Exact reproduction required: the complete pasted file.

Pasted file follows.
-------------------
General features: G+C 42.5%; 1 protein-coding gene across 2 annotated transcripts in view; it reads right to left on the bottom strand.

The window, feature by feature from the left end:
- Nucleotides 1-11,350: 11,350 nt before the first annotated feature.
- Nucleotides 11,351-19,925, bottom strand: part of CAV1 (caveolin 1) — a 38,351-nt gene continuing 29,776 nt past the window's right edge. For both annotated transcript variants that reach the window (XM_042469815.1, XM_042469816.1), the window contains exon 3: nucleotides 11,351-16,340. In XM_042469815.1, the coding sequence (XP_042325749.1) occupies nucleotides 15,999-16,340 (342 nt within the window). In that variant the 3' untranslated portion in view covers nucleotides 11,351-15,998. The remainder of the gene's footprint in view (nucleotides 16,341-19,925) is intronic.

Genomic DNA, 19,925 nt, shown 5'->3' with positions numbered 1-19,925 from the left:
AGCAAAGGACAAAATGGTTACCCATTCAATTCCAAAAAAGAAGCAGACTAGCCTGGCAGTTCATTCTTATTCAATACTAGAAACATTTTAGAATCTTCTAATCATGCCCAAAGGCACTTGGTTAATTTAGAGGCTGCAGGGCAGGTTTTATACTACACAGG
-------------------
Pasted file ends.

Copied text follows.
General features: G+C 42.5%; 1 protein-coding gene across 2 annotated transcripts in view; it reads right to left on the bottom strand.

The window, feature by feature from the left end:
- Nucleotides 1-11,350: 11,350 nt before the first annotated feature.
- Nucleotides 11,351-19,925, bottom strand: part of CAV1 (caveolin 1) — a 38,351-nt gene continuing 29,776 nt past the window's right edge. For both annotated transcript variants that reach the window (XM_042469815.1, XM_042469816.1), the window contains exon 3: nucleotides 11,351-16,340. In XM_042469815.1, the coding sequence (XP_042325749.1) occupies nucleotides 15,999-16,340 (342 nt within the window). In that variant the 3' untranslated portion in view covers nucleotides 11,351-15,998. The remainder of the gene's footprint in view (nucleotides 16,341-19,925) is intronic.

Genomic DNA, 19,925 nt, shown 5'->3' with positions numbered 1-19,925 from the left:
AGCAAAGGACAAAATGGTTACCCATTCAATTCCAAAAAAGAAGCAGACTAGCCTGGCAGTTCATTCTTATTCAATACTAGAAACATTTTAGAATCTTCTAATCATGCCCAAAGGCACTTGGTTAATTTAGAGGCTGCAGGGCAGGTTTTATACTACACAGG